The Rev. Jeremiah Wright Jr., right, the former pastor of Democratic presidential hopeful Sen. Barack Obama D-Ill., laughs with Detroit Mayor Kwame Kilpatrick, left, at the Detroit NAACP's 53rd annual Fight for Freedom Fund Dinner in Detroit on Sunday. Second right is the Rev. Wendell Anthony, president of the Detroit Branch of the NAACP. (ASSOCIATED PRESS) <br> <img src=http://www.toledoblade.com/graphics/icons/video.gif> <b><font color=red>AP VIDEO</b></font color=red>: <a href=" http://video.ap.org/vws/search/aspx/ap.aspx?t=s1179980883147&p=ENAPus_ENAPus&g=0428dvs_wright_naacp&f=OHTOL"target="_blank "><b>Obama's Former Pastor Speaks to NAACP</b></a>
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DETROIT - The Rev. Jeremiah Wright, Jr., the outspoken former pastor of Barack Obama, told an audience of nearly 10,000 yesterday that despite what his critics say, he is "descriptive," not "divisive," when he speaks about racial injustices.
"I describe the conditions in this country," Mr. Wright said during the Detroit NAACP's 53rd annual Fight for Freedom Fund Dinner.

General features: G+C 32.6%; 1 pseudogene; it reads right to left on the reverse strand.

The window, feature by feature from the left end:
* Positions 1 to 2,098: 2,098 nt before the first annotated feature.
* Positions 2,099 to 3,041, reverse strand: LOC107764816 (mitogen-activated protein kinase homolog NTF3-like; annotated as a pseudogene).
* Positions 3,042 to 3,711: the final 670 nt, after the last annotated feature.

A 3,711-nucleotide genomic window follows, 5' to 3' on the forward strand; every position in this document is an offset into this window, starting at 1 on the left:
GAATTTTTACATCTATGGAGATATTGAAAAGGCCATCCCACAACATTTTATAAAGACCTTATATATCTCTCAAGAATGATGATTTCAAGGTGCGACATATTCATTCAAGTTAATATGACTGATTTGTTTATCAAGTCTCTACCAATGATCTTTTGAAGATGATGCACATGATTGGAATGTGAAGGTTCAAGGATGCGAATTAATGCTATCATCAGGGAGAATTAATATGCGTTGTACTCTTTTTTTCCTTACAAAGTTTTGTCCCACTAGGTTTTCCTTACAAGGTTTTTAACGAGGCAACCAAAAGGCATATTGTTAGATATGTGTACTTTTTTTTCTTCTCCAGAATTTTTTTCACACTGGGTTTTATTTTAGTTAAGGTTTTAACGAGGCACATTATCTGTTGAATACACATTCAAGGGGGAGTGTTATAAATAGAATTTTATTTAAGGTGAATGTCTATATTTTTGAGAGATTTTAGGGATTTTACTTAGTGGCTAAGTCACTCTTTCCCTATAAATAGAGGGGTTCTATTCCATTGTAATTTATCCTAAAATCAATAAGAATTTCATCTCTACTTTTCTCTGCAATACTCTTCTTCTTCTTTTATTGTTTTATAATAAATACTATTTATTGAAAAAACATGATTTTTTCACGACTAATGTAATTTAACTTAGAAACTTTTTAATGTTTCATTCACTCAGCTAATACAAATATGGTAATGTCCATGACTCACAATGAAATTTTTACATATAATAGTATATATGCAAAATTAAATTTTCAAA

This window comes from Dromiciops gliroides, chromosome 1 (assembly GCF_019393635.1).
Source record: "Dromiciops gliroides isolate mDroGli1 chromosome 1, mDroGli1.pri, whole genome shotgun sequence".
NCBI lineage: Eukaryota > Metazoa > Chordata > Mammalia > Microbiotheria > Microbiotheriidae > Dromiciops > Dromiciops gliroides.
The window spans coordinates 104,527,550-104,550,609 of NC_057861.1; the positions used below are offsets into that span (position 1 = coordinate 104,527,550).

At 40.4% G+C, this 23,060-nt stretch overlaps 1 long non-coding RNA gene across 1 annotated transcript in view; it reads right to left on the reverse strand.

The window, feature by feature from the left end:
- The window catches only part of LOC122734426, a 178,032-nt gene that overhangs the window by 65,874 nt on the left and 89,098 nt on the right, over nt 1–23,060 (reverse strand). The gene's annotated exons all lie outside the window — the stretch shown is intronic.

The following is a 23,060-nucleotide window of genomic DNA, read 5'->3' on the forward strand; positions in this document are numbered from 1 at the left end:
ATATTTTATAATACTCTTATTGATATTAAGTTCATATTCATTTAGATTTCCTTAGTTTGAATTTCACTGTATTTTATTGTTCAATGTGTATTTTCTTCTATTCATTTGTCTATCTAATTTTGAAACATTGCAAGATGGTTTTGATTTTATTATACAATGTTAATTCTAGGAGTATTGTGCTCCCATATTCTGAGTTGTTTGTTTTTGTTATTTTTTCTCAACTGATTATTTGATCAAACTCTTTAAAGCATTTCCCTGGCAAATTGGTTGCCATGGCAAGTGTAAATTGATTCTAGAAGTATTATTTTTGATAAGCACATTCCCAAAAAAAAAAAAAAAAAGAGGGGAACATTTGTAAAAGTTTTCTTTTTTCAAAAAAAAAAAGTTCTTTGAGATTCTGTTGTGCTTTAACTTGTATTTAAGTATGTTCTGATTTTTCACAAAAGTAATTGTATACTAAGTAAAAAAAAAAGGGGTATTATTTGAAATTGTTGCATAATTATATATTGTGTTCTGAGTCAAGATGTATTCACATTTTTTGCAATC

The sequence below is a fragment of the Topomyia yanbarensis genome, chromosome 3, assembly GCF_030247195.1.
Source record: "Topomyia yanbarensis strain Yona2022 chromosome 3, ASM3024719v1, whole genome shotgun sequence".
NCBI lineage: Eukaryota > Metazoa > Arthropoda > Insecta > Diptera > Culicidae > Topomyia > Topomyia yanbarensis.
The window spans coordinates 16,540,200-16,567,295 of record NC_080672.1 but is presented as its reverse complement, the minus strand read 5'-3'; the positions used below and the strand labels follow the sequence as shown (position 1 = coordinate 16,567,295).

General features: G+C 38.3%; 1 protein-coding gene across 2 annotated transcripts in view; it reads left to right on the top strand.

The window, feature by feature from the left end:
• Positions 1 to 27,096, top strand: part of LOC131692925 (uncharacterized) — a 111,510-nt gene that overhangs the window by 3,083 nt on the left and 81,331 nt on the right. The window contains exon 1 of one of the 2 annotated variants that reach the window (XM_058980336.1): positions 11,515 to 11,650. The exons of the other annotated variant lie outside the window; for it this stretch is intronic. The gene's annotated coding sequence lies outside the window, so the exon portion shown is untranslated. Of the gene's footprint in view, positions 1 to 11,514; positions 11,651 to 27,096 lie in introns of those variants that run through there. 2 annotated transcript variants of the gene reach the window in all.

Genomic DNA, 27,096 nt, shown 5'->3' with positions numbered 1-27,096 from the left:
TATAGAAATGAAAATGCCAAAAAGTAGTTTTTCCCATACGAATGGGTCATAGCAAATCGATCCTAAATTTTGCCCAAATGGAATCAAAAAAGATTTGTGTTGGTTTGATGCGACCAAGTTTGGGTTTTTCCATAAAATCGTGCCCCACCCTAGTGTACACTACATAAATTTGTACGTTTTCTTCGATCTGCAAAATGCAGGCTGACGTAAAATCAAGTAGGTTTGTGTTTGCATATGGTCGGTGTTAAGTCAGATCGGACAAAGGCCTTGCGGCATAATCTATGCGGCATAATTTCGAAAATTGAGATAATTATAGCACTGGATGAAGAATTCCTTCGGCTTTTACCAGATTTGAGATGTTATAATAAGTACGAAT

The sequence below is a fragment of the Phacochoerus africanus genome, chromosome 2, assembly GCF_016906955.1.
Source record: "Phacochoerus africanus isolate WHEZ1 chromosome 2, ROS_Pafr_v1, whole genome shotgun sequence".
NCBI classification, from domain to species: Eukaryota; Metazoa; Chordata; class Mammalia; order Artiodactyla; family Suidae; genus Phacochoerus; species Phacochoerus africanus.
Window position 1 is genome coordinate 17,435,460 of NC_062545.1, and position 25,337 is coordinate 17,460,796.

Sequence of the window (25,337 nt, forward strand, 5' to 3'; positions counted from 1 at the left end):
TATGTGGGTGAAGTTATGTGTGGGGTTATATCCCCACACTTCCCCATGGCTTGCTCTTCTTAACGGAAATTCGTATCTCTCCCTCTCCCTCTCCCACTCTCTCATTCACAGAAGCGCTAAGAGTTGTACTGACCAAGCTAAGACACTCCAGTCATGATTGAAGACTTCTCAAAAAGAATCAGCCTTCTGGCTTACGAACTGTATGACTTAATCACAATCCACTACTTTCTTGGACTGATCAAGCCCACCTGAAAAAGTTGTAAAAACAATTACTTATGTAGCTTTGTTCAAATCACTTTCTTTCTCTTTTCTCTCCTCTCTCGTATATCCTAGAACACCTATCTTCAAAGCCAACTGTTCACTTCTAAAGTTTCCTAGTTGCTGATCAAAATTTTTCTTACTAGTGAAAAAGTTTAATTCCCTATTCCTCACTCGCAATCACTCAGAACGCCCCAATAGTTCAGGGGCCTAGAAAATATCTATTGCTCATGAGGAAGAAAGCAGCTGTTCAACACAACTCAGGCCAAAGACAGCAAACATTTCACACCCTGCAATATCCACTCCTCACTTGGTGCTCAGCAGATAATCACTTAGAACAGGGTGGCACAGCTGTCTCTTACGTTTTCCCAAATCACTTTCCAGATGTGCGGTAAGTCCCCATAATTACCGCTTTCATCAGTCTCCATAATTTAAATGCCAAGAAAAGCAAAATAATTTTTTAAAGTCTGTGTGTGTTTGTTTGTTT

"I'm not here for political reasons. I'm not a politician. I know that fact will surprise many of you because many in the corporate-owned media made it seemed like I am running for the Oval Office. I am not running for the Oval Office. I've been running for Jesus a long, long time, and I'm not tired yet."
Mr. Obama distanced himself from Mr. Wright after publicity over the minister's sharp criticism of America's racial history and government policies.
The Rev. Wendell Anthony, president of the Detroit branch of the National Association for the Advancement of Colored People, said before the dinner that he was excited to invite the "hottest brother in America right now."
"It just presented an opportunity for us to be able to set the record straight outside of any political consideration," Mr. Anthony said.
"Our nation is at a crossroads. Within our nation there are things we don't want to acknowledge. We have a hard time with the truth."
Mr. Wright is stepping down as pastor of the 6,000-member Trinity United Church of Christ in Chicago.
In Dallas yesterday morning, Mr. Wright gave a 45-minute sermon that included a reference to his "public crucifixion" for past comments from the pulpit, The Dallas Morning News reported on its Web site.
Mr. Wright also received a standing ovation from the 4,000 worshipers at Friendship-West Baptist Church.
He wove a gospel message with commentary about social justice, telling congregants to lean on God while standing up for themselves.
Mr. Wright became an issue in the presidential race in March after the circulation of videos of old sermons in which he accused the U.S. government of racism and accused it of flooding black neighborhoods with drugs.